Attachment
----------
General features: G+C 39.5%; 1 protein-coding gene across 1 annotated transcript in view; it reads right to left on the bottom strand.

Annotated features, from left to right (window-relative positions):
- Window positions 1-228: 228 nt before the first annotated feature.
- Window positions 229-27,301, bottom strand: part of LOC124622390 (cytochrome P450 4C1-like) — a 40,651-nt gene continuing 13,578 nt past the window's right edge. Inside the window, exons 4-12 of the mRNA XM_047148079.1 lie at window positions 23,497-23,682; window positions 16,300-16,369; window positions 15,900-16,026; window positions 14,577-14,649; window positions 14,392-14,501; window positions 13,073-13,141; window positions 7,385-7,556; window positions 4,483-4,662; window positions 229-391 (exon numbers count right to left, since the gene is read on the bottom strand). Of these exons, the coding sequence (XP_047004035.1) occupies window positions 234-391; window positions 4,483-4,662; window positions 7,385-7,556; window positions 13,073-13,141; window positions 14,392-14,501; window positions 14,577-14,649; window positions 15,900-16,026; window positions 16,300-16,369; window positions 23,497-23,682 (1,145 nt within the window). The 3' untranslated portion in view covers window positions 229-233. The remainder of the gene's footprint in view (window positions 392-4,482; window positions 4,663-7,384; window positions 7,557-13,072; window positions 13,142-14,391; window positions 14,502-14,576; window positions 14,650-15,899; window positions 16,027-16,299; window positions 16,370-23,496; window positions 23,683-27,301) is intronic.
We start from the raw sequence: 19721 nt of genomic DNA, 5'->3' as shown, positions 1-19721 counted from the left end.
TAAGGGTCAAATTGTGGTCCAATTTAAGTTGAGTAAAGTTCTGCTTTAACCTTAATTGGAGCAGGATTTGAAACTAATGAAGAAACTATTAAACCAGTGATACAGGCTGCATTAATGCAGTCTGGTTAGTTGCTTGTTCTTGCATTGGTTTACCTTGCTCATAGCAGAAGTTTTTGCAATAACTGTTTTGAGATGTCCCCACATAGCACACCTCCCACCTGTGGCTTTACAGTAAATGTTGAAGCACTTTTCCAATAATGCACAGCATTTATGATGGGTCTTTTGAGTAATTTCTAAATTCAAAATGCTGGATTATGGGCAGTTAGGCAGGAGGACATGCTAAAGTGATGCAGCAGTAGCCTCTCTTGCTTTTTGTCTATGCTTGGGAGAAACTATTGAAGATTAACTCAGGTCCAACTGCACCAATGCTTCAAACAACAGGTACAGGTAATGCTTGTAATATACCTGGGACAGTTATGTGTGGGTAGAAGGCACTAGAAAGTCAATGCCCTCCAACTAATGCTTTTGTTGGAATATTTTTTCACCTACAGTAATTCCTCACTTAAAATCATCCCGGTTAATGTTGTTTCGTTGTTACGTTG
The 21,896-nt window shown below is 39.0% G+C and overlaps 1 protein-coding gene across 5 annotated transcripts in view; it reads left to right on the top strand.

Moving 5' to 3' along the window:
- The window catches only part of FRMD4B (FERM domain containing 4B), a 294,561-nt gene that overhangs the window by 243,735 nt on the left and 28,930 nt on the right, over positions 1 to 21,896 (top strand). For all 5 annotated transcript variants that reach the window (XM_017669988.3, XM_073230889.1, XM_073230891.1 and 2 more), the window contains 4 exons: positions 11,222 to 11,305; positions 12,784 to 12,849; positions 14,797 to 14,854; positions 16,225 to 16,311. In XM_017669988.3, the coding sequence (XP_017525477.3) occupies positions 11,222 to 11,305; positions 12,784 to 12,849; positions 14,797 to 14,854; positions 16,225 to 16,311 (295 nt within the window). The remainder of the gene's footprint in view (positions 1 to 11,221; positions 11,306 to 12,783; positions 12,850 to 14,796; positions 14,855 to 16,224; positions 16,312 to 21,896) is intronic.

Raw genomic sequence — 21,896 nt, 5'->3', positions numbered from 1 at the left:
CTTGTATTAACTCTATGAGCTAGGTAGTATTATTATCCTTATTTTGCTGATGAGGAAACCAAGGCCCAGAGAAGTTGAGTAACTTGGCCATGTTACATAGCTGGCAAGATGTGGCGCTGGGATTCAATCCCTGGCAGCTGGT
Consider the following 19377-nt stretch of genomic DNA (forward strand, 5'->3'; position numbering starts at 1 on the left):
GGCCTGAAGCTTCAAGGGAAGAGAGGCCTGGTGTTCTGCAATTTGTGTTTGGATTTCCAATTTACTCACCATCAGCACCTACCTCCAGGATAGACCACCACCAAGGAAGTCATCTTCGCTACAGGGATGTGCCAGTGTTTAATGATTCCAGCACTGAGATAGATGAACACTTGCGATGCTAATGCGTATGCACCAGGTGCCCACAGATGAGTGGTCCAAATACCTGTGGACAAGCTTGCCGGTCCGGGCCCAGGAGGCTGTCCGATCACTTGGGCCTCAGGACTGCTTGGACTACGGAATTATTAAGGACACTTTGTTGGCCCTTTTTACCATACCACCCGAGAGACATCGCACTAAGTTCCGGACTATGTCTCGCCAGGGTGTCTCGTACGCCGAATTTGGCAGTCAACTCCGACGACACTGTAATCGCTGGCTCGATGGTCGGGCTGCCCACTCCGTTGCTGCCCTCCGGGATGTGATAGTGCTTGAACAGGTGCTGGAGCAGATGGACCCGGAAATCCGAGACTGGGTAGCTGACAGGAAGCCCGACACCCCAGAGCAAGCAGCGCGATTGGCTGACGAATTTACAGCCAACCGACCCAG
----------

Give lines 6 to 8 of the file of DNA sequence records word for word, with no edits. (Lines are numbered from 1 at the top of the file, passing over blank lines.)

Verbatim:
TAAGGGTCAAATTGTGGTCCAATTTAAGTTGAGTAAAGTTCTGCTTTAACCTTAATTGGAGCAGGATTTGAAACTAATGAAGAAACTATTAAACCAGTGATACAGGCTGCATTAATGCAGTCTGGTTAGTTGCTTGTTCTTGCATTGGTTTACCTTGCTCATAGCAGAAGTTTTTGCAATAACTGTTTTGAGATGTCCCCACATAGCACACCTCCCACCTGTGGCTTTACAGTAAATGTTGAAGCACTTTTCCAATAATGCACAGCATTTATGATGGGTCTTTTGAGTAATTTCTAAATTCAAAATGCTGGATTATGGGCAGTTAGGCAGGAGGACATGCTAAAGTGATGCAGCAGTAGCCTCTCTTGCTTTTTGTCTATGCTTGGGAGAAACTATTGAAGATTAACTCAGGTCCAACTGCACCAATGCTTCAAACAACAGGTACAGGTAATGCTTGTAATATACCTGGGACAGTTATGTGTGGGTAGAAGGCACTAGAAAGTCAATGCCCTCCAACTAATGCTTTTGTTGGAATATTTTTTCACCTACAGTAATTCCTCACTTAAAATCATCCCGGTTAATGTTGTTTCGTTGTTACGTTG
The 21,896-nt window shown below is 39.0% G+C and overlaps 1 protein-coding gene across 5 annotated transcripts in view; it reads left to right on the top strand.

Moving 5' to 3' along the window: